Phil Kessel isn’t a franchise player. He isn’t captain material. But he never claimed to. Those expectations were placed upon him. Save for maybe his last season as a Leaf, Kessel always came through in terms of offence. He scored a boatload of goals for the team, but it was never enough. That’s who Phil Kessel is. He’s a goal-scoring winger who doesn’t like to talk to the media and doesn’t want attention on himself. He was finally allowed to be himself in Pittsburgh, and the results speak for themselves.
Kessel Showed His True Colours
Phil is from Madison, Wisconsin. He took the Stanley Cup there to share with family and friends. But in addition to that, as promised, he took it to Toronto. Despite essentially being driven out-of-town, Kessel still considers the Ontario capital to be a second home. That fact alone should show what kind of guy he is. Rather than being bitter, or wishing to forget that part of his life, he looks at it as just part of the business. He still has a lot of friends in the city, and wanted a chance to share the trophy with them. But he didn’t stop there.
It seems as though every day we’re faced with another tragedy, another display of humanities evil side, another reminder of the hatred that permeates out world. The bad stuff gets all the attention, and all the press, and leaves us wondering if there is any hope. Stories about people doing nice things aren’t as interesting to the masses, and they tend to get pushed aside. Maybe it’s because small amount of good isn’t enough to counter all the bad. But when something good happens, I want to make sure everyone knows about it.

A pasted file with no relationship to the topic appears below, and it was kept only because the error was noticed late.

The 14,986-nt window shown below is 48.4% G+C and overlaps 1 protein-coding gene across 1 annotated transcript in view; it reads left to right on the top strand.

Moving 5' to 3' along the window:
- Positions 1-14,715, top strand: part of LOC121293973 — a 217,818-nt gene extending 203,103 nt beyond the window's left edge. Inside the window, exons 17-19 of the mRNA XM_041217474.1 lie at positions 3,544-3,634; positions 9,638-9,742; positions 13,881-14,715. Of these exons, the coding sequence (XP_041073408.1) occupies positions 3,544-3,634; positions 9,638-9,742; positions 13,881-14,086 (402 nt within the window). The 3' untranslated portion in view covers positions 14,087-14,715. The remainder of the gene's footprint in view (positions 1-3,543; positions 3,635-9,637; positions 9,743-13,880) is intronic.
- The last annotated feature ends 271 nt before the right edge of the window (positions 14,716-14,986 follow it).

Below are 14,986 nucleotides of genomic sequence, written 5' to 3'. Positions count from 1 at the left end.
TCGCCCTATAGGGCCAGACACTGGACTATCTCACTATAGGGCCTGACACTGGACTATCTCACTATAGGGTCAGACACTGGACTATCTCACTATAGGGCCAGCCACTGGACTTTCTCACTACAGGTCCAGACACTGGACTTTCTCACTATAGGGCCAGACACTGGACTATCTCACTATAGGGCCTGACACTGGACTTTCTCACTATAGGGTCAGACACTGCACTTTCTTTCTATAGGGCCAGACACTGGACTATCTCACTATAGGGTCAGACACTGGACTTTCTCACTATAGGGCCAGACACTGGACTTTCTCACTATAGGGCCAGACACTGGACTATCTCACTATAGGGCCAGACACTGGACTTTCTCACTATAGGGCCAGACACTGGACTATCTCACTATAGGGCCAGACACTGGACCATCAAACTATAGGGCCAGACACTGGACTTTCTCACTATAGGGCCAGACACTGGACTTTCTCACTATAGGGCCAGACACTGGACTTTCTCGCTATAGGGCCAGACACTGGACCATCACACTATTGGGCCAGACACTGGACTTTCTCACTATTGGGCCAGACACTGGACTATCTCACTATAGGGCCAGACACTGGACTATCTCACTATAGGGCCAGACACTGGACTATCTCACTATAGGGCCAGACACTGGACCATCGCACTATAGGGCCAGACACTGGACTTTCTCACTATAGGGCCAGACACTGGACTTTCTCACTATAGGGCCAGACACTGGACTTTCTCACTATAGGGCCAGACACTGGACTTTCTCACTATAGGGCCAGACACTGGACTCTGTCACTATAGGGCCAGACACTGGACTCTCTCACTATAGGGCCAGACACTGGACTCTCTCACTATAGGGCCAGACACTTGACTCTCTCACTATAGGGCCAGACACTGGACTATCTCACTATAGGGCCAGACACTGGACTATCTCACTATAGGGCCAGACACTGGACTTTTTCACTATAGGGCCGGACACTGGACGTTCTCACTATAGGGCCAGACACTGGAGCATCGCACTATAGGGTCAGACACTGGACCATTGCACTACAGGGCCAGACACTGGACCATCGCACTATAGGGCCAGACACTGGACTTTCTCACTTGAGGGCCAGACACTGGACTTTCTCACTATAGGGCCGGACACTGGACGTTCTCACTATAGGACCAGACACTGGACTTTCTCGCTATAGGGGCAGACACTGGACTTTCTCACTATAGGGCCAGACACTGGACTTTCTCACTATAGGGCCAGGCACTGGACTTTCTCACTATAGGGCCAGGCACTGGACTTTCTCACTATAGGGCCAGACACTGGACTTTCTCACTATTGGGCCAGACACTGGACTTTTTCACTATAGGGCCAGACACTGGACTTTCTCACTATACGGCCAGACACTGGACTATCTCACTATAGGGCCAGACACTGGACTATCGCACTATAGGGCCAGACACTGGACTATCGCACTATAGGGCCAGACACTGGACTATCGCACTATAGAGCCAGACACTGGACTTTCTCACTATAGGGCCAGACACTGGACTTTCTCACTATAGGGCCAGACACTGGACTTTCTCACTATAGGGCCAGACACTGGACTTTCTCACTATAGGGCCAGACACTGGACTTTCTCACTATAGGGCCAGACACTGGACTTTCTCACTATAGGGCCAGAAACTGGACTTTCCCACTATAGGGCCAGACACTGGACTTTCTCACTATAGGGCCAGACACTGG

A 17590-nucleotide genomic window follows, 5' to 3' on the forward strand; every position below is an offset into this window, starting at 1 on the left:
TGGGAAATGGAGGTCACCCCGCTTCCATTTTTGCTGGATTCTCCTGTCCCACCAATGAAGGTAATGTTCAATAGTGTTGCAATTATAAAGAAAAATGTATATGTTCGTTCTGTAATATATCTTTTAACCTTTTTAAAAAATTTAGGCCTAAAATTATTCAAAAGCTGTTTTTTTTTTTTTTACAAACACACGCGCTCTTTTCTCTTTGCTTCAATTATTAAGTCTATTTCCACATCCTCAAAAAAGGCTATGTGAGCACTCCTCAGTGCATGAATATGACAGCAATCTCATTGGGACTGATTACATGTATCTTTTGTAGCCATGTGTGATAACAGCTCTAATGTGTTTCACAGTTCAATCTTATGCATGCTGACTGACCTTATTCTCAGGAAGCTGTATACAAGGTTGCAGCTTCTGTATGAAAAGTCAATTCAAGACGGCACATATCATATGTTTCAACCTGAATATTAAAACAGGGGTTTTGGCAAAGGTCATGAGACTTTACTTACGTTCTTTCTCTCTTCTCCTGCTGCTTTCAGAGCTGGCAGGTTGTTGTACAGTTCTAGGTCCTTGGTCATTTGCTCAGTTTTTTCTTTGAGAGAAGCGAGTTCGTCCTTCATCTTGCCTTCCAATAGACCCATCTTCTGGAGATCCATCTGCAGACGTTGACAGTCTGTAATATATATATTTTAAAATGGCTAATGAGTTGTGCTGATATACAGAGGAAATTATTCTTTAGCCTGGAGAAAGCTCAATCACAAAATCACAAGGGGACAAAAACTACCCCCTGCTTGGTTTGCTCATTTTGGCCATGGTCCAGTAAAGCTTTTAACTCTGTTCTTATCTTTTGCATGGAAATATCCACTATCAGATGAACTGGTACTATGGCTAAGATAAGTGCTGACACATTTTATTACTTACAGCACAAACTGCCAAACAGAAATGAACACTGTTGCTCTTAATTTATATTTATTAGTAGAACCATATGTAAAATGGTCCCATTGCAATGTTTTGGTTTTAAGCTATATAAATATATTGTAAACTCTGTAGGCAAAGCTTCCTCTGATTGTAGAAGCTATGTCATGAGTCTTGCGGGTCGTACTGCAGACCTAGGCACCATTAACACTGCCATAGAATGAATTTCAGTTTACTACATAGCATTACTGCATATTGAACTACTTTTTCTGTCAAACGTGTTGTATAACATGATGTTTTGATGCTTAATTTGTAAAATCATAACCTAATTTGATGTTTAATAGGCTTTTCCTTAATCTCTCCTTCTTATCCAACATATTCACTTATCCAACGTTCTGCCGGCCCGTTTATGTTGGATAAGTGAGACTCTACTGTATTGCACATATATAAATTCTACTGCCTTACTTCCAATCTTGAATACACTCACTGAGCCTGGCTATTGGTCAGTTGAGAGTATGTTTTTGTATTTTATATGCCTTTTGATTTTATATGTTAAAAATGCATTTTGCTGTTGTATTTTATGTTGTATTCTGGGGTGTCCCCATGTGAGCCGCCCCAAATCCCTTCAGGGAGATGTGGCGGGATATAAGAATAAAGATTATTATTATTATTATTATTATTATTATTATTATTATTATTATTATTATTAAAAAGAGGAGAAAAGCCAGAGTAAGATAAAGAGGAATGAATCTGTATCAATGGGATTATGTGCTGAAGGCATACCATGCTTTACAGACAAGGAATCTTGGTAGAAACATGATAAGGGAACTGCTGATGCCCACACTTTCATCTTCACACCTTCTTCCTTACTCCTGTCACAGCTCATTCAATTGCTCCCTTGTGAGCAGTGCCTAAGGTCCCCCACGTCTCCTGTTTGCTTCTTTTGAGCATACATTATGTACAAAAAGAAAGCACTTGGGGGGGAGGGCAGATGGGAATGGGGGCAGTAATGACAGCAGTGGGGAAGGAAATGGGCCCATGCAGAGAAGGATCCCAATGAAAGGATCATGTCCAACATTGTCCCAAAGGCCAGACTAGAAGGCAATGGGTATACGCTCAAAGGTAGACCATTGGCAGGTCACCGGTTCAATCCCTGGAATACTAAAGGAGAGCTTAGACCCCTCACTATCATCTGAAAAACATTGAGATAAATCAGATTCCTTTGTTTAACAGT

Sidney Crosby got some attention for bringing the Cup around Nova Scotia, in particular to the hockey school he runs. In fact, rather than take the Cup on his birthday as he did in 2009, he wanted his celebration to coincide with the school so that the kids could get a chance to see it. The goodwill of the Penguins didn’t end there though. Athletes often spend a lot of time in the community, especially cheering up sick children in hospitals. Sometimes they are contractually obligated. But other times, they do those things because they really want to.
— SickKids_TheHospital (@SickKidsNews) July 18, 2016
I know a lot of the fans in Toronto loved Kessel and were sad to see him go. I believe that the talk of his “character issues” are out of line. He wasn’t able to save the Leafs. He didn’t do what they wanted him to, even though he was only being himself the whole time. Phil could have taken the Stanley Cup anywhere. He decided it was important to bring it to the Sick Kids Hospital. He doesn’t play for the Leafs anymore. He owes nothing to the city of Toronto. He may never have another day with the Cup. Even still, he chose to put all that aside, and brighten the day of kids who really needed it.
If you’ve ever wondered about what kind of guy Phil Kessel is, today you found out.
Marcy, a former hockey player, is a hockey correspondent on CTV News and TSN radio. She began her career as a Sports Journalist in 2009 and has been part of The Hockey Writers since 2010, where she is currently a senior writer and editor.